How To Do A Shiplap Wall Out of 5" Baseboard For Only $54

7 Materials
8 Hours
Creating a Custome shiplap wall doesn't have to be difficult or expensive. Learn how to make a shiplap wall using 5" baseboards. I have been living in my house for 12 years and I wanted to make some updates with out breaking the bank. I wanted to do a shiplap feature wall after doing my master bedroom wall with wood. (I'll post link below for wood wall) The baseboard gives it texture and dimension and adds a visual focal point for this small space. Its also very pretty and clean looking. Lets get started and you can see how easy this is. Here is the link to the Mid Century Modern Wall I did in my master bedroom
This is my before
This my after. See step by step on how I did this for only $54
Supplies you'll need:
Nail Gun and 2" nails
Paint & Brush and roller
5" baseboard
We cut all the 5" baseboards down to size, the baseboard came in 20ft lengths  
next I had my dad cut a edge (grove) on both sides of the baseboard, he laid the boards face down and put the blade at 1/4 inch height and the guard a 1/4 in and ran them each threw on each sides. Making a grove on each side.
This is how each side looked almost like a slot wall look. After we finished all the boards we were ready to start.
Since I'm doing my toilet area in my bathroom I needed to remove my toilet. I was then ready to start my wall.  
Getting the first board in is most important. I started above the baseboard, because I'm only doing this wall. I thought it may look funny if the rest had baseboards and the back didn't. So I measured and made a circle to cut where the water pipe goes and slipped it over. Making sure it was level is key. I then used my nail gun to staple into the studs which are on both ends only. None in the middle making it nice.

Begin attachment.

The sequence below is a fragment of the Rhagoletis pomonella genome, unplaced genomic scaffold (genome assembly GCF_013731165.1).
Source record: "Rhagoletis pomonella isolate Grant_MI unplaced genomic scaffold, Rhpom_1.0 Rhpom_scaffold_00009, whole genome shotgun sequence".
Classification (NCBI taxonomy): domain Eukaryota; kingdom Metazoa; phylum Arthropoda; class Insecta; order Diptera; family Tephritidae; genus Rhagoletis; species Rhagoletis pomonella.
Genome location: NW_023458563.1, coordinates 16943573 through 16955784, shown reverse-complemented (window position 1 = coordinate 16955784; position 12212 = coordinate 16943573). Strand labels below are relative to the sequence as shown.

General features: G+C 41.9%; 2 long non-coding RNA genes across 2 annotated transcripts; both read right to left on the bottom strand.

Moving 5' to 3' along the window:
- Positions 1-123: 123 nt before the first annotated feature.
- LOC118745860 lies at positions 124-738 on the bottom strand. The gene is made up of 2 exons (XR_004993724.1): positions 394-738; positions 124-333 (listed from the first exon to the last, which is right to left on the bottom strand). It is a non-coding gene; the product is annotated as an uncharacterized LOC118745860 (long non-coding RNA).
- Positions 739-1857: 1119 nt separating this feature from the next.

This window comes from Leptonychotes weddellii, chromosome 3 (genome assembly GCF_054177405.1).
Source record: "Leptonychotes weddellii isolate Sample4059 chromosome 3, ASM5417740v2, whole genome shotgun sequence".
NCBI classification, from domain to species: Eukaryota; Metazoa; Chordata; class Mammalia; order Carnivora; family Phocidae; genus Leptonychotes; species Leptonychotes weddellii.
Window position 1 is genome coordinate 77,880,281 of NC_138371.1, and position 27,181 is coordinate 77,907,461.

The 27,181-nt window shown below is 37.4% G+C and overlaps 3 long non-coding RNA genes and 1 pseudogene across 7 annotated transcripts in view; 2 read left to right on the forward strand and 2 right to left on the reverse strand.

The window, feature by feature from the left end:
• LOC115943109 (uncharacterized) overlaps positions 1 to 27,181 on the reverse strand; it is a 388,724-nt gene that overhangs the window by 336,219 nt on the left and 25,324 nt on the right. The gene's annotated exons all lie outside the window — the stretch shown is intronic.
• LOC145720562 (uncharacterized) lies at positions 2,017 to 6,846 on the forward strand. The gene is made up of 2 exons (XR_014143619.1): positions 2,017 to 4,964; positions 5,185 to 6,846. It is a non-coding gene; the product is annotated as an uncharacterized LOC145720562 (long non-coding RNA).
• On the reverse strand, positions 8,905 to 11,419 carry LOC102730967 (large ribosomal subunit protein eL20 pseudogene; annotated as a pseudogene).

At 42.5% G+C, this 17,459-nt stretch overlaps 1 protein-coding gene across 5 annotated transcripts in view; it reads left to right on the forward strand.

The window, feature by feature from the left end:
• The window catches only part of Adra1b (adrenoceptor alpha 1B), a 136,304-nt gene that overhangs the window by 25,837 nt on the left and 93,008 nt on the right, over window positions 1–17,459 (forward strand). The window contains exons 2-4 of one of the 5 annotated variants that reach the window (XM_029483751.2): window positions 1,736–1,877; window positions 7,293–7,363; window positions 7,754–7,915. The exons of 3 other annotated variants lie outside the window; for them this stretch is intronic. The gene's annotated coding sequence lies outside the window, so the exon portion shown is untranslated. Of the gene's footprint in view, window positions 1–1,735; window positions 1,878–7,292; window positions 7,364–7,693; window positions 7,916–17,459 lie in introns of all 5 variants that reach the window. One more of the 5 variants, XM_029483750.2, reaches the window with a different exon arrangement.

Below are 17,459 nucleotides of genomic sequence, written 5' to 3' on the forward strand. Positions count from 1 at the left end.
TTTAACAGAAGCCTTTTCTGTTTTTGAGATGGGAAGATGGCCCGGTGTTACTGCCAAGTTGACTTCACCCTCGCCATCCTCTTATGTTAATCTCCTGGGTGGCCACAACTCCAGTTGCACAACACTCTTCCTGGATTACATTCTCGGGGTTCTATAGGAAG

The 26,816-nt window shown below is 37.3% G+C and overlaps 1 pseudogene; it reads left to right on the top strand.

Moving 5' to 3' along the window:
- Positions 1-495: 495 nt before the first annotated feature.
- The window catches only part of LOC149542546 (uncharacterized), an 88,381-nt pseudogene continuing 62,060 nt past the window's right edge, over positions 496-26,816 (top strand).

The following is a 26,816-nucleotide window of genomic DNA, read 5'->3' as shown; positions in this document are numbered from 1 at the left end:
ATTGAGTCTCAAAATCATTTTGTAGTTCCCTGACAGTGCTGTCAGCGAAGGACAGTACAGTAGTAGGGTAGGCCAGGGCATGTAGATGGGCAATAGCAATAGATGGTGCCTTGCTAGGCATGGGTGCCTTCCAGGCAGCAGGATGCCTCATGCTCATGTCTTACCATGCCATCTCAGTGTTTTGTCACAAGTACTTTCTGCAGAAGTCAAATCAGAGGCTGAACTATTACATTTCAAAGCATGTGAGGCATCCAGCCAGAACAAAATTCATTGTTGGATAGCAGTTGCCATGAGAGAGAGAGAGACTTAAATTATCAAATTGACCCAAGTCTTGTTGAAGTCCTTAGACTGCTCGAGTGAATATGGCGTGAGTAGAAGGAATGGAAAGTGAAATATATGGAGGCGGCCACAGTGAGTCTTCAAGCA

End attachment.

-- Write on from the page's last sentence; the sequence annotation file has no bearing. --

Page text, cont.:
I then proceeded to keep moving up the wall I just set one on top of the other I did not need to space the boards because I cut the edge to make it appear that there is a gap.  
I just kept going as you can see the sides are not perfect no worries I'll be using caulk to clean it up   
At the top I needed to cut a small piece to fit. If I was doing it over I would of measured that out and cut it off the bottom so I didn't end up with a small board but it still looks great. Live and learn.
Here I caulked all the ends and filled the nail holes to make them less visible. Ready for paint  
Here I have 2 coats of white paint. I used semi gloss because its a wet area being in the bathroom
I didn't like the way the hole was so I changed that fist board after I did the whole wall. I just pulled out the nails and redid it. Its a better fit not that anyone would have seen but it bugged me.
 Now I was ready to put the toilet back once the paint was dried. It was looking good, I just need some finishing touches
This is my final look all decorated and ready to use. I love the way it came out. This only took a 1/2 a day and $54 dollars
Resources for this project:
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Frequently asked questions
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  3 questions
  • Lyn Lyn on Apr 03, 2018

    Looks great!! One question..why cut the grooves rather than spacing them??? Just wondering if it had something to do with the wood or the look you were going for.

  • Donna McCown Donna McCown on Apr 03, 2018

    What is the electric cord for and what is going into the toilet?

  • Sun25436578 Sun25436578 on Apr 03, 2018

    Would you have liked 1/4" round at top, sides and bottom for a finished look?

    Still looks great -- just like Fixer-Upper walls!

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